1 rows affected.
Out[18]:
name value
Horatio 2
In [19]:
%%sql
--Returning a set of results using SETOF

CREATE OR REPLACE FUNCTION make_pair_sets (name text)
RETURNS SETOF named_value
AS $$
import numpy as np
return ((name, i) for i in np.arange(3))
$$ LANGUAGE plpythonu;
Done.
Out[19]:
[]
In [20]:
%%sql
--Try it out

SELECT * FROM make_pair_sets('Gerald');
3 rows affected.
Out[20]:
name value
Gerald 0
Gerald 1
Gerald 2

Parallelisation

Now we will try to use parallelisation with PL/Python

In [21]:
%%sql
--Set up some data to show parallelisation

DROP TABLE IF EXISTS plp.test_data;

CREATE TABLE plp.test_data AS
SELECT 
    'a'::text AS name
    , generate_series(0,1000000)::float AS x
    , generate_series(0,1000000)/100.0 AS y
DISTRIBUTED BY (name);

INSERT INTO plp.test_data 
SELECT 
    'b'::text AS name
    , generate_series(0,1000000)::float AS x
    , sin(generate_series(0,1000000)/100.0) AS y;

INSERT INTO plp.test_data 
SELECT 
    'c'::text AS name
    , generate_series(0,1000000)::float AS x
    , 100.0 + sin(generate_series(0,1000000)/100.0) AS y;
Done.
1000001 rows affected.
1000001 rows affected.
1000001 rows affected.
Out[21]:
[]
In [22]:
%%sql
-- Create a function to find the mean of some numbers

DROP FUNCTION IF EXISTS plp.np_mean(double precision[]);

CREATE OR REPLACE FUNCTION plp.np_mean(value_array double precision[])
RETURNS float
AS $$
import numpy as np
return np.mean(value_array)
$$ LANGUAGE plpythonu;
Done.
Done.
Out[22]:
[]
In [23]:
%%sql
-- Need to pass the numbers as an array using array_agg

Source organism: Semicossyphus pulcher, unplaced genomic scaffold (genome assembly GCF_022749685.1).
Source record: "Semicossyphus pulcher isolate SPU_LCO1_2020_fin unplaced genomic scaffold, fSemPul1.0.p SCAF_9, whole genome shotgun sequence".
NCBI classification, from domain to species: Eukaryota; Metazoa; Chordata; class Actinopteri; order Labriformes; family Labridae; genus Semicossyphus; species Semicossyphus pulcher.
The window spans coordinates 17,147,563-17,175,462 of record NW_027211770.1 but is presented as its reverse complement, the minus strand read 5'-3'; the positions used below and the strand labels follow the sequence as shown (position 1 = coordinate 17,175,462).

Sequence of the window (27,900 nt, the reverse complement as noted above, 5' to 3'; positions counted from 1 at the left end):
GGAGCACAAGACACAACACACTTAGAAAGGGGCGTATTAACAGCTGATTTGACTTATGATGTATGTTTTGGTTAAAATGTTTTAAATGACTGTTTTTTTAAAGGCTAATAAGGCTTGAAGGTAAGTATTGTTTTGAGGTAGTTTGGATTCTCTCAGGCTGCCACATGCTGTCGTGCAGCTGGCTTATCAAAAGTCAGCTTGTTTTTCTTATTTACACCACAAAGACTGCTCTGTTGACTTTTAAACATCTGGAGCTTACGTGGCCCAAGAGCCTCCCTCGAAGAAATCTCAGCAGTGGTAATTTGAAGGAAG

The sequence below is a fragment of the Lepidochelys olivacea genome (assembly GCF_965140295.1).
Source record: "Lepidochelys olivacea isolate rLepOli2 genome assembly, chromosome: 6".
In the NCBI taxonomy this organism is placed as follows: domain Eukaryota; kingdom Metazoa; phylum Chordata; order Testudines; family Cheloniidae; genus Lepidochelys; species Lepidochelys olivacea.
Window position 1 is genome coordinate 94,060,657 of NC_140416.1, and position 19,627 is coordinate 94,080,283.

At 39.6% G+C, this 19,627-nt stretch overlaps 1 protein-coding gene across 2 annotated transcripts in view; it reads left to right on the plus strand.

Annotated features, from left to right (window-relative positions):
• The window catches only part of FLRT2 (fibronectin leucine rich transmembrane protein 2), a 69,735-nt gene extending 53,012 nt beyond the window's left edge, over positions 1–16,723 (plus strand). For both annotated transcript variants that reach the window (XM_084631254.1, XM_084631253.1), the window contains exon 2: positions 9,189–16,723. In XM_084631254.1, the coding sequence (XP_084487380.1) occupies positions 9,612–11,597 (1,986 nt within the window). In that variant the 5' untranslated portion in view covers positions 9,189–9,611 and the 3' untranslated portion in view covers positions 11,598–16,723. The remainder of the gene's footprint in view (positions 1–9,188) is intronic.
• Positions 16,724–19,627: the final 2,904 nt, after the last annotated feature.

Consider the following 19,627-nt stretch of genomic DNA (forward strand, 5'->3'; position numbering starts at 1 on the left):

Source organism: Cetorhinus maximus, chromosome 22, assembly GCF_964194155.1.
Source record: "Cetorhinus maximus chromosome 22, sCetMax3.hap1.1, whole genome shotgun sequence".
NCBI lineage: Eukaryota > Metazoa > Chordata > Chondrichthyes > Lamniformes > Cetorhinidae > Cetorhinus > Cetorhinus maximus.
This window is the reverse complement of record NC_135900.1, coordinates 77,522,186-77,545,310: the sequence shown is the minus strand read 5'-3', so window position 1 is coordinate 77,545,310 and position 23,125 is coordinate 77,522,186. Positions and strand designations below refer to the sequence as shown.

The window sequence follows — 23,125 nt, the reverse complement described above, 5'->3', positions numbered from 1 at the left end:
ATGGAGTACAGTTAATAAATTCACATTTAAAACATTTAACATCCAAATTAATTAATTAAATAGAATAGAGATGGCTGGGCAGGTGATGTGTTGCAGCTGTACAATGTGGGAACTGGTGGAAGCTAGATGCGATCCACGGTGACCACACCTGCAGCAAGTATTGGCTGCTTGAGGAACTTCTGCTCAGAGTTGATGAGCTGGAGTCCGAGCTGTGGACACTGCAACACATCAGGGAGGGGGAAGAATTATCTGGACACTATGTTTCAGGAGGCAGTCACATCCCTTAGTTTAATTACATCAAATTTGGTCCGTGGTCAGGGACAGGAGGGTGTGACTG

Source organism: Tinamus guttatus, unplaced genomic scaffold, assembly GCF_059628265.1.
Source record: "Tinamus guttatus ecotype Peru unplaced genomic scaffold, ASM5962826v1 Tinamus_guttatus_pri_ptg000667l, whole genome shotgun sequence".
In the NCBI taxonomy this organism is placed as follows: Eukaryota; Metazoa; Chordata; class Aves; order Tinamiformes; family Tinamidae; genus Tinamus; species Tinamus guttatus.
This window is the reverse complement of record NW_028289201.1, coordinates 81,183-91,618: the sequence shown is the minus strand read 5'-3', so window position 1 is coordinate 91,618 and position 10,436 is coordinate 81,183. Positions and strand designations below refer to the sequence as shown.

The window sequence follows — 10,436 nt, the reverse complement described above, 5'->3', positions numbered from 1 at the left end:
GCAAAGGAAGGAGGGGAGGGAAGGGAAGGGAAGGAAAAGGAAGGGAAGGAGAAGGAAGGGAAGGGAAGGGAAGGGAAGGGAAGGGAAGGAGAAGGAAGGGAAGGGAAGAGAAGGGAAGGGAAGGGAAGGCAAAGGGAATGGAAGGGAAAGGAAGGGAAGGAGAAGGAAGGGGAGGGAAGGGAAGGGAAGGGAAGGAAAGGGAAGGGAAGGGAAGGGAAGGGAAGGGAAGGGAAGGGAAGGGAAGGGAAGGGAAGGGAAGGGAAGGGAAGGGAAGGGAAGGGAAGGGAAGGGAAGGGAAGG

SELECT plp.np_mean(array_agg(y)) FROM plp.test_data;
1 rows affected.
Out[23]:
np_mean
1700.00013004
In [24]:
%%sql
-- Now try to do this for each type of data in parallel by grouping

SELECT 
    name, 
    plp.np_mean(array_agg(y)) 
FROM plp.test_data 
GROUP BY name ORDER BY name;
3 rows affected.
Out[24]:
name np_mean
a 5000.0
b 0.000195060907772
c 100.000195061
In [25]:
%%sql
-- Now try do something even more interesting

DROP FUNCTION IF EXISTS plp.linregr(double precision[]);

CREATE OR REPLACE FUNCTION 
    plp.linregr(x double precision[], y double precision[])
RETURNS float[]
AS $$
from scipy import stats
return stats.linregress(x, y)
$$ LANGUAGE plpythonu;
Done.
Done.
Out[25]:
[]
In [26]:
%%sql
-- Do linear regression for all data

SELECT plp.linregr(array_agg(x), array_agg(y)) 
FROM plp.test_data;
1 rows affected.
Out[26]:
linregr
[0.00333333331357, 33.3334732575, 0.335532910587, 0.0, 5.4031491216e-06]
In [27]:
%%sql
-- Now do it separately for each 'name'

SELECT name, plp.linregr(array_agg(x), array_agg(y)) 
FROM plp.test_data 
GROUP BY name ORDER BY name;
3 rows affected.
Out[27]:
name linregr
a [0.0100000000001, -6.82430254528e-08, 1.0, 0.0, 0.0]
b [-2.96599680404e-11, 0.000209890891792, -1.210882548e-05, 0.990338798439, 2.44945167615e-09]
c [-2.96599680394e-11, 100.000209891, -1.21088254796e-05, 0.99033879844, 2.44945167615e-09]

In this example we have shown how to run models separately for different data using the GROUP BY clause. It is important to have distributed your data in the correct way to utilise the parallel architecture.

For further information see these notes on using PL/R in addition to PL/Python.